Are teenage brains wired differently?
How patient is your teen? Well, a research study is being interpreted in the media as showing that teenager’s brains “are wired differently” when it comes to the ability to be patient. The study, which looked at brain structure and function, while teens performed a decision making task, had the participants decide between an immediate small reward and a delayed larger reward. The teens had difficulties waiting for the larger payment, and the brain imaging findings suggested this was because structural connections between two key areas activated during decision making were not yet as strong in adolescents as they are in adults. So does this provide evidence that teenager’s brains are wired differently?
Who were the researchers and what did they do?
The study was carried out by a group of researchers lead by Wouter van den Bos at the Max Planck Institute in Berlin Germany. The study was published in the Proceedings of the National Academy of Sciences. The study involved asking 50 participants who were aged between 8 and 25 years to complete a decision task. The participants had to decide whether to choose an immediate small payment or a later, larger payment. The activity and structural connectivity of brain regions known to be activated in decision making were measured using magnetic resonance imaging while the participants performed the decision making task.
What were the findings and how did the media handle the story?
The media varied in how they handled the story. If you look at the press release associated with the study it is clear that the authors/University Press Office were careful about the description of the study findings. The authors explain that the teenagers found it difficult to wait for the larger payment and that this might be explained by the fact that the “structural connections between two key areas activated during decision making were not yet as strong in adolescents as they are in adults”. As the authors explain, with increasing age these connections between the two areas of the brain become stronger, and teenagers can ward off impatience in light of a future goal. Some of the press coverage stayed close to this interpretation of the findings such as the headline “developing brain connections make teenagers impatient and impulsive” while others incorrectly inferred that teenagers brains are wired differently. This interpetation was accompanied by a photo of Kevin the teenager – no doubt to assist with the comic factor of the story. It incorrectly suggests a brain difference between teens and adults rather than taking a developmental interpretation focusing on brain connections becoming stronger. All the media coverage did well however to link to the authors and cite the journal where the study was published in. So no, this study doesn’t provide any evidence that teenage brains are ‘wired differently’ as such!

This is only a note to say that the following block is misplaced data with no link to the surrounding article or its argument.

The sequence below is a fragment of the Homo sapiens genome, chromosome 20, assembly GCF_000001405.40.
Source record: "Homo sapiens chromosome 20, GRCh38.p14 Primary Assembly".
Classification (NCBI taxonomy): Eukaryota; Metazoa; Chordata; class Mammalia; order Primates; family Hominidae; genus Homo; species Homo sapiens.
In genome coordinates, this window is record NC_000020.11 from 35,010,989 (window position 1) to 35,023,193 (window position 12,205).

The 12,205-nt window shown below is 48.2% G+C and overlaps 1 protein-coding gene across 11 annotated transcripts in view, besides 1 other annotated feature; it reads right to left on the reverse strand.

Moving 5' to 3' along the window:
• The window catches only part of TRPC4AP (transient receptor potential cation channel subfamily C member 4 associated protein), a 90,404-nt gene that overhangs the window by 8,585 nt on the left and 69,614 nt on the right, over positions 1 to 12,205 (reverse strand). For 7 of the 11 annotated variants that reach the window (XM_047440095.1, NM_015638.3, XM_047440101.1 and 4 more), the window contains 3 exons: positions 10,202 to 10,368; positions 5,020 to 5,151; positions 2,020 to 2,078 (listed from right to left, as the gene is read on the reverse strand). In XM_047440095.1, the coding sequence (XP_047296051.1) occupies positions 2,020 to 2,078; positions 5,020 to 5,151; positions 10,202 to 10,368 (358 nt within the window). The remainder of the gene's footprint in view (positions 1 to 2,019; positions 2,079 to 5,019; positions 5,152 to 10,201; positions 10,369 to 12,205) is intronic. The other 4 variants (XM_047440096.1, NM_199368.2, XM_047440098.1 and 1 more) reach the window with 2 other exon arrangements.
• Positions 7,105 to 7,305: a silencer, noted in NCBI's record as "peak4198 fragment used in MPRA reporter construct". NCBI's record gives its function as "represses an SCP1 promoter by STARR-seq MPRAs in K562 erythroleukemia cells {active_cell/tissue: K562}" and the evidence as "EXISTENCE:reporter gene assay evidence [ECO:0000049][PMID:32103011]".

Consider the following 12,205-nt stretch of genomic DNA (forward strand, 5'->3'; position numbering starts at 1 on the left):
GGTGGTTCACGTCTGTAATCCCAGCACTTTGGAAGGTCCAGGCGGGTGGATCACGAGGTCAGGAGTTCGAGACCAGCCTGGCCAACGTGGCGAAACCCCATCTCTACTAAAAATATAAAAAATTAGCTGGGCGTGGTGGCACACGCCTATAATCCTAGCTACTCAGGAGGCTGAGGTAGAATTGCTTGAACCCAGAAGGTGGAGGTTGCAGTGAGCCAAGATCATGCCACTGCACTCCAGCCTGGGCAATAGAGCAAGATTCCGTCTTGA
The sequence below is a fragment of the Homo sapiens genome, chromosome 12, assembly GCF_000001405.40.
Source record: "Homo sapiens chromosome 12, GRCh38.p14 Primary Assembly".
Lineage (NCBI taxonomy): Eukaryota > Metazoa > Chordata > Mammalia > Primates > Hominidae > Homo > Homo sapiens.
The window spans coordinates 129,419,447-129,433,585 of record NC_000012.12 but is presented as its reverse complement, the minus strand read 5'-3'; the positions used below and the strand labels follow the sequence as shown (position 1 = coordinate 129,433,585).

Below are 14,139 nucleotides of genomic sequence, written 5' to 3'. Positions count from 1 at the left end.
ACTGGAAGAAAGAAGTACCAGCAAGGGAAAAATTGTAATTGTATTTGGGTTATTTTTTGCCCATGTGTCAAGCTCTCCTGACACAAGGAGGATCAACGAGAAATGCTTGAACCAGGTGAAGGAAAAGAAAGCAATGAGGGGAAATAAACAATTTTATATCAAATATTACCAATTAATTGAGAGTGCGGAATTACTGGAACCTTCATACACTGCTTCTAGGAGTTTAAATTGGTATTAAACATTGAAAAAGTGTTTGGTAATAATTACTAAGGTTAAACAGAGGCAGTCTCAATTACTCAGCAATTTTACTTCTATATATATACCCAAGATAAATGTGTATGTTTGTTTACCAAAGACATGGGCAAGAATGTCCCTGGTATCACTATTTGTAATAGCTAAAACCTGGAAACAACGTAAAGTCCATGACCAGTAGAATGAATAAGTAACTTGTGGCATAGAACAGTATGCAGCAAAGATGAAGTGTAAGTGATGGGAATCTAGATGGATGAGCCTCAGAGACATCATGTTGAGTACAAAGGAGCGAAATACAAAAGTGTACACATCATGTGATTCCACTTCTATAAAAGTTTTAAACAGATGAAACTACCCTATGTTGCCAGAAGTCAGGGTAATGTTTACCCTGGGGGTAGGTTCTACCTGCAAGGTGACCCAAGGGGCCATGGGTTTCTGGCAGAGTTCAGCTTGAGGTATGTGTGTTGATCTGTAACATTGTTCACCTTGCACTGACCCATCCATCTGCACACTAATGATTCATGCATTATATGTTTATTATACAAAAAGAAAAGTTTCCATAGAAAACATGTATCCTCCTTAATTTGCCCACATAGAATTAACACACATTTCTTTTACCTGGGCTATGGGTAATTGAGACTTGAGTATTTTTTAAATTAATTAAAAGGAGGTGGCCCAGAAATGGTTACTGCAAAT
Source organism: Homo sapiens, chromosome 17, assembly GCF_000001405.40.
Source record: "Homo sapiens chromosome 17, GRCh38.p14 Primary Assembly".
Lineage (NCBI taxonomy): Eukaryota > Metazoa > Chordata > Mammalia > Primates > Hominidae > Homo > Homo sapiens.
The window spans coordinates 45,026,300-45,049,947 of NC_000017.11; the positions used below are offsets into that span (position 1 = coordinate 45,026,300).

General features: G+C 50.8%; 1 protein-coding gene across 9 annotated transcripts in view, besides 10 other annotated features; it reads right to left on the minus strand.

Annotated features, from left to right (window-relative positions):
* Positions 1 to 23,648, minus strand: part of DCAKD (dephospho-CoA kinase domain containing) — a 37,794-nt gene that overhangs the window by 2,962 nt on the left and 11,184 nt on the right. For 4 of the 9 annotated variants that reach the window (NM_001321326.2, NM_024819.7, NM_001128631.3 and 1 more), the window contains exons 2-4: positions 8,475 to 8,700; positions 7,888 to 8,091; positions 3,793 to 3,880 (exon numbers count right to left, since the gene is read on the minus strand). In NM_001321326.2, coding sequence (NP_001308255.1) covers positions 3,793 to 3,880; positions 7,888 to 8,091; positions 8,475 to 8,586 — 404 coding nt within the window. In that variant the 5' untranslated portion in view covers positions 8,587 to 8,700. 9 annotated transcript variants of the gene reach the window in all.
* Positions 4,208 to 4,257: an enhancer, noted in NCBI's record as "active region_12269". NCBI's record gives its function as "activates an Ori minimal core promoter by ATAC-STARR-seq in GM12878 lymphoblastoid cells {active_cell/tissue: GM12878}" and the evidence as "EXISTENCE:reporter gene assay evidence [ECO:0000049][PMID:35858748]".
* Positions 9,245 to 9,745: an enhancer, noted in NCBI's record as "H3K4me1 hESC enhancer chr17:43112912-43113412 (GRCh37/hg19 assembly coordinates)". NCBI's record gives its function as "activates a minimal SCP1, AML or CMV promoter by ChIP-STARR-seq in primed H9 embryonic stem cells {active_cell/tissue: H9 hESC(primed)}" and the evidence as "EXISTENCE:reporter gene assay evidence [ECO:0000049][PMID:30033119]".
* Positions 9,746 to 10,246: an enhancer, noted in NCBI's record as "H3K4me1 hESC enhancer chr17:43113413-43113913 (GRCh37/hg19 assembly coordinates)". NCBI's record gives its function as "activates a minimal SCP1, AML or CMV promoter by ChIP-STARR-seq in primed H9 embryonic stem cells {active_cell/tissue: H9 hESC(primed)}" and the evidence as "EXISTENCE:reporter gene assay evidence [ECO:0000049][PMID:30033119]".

van den Bos, W. et al. (2015). Adolescent impatience decreases with increased frontostriatal connectivity. PNAS. DOI:10.1073/pnas.1423095112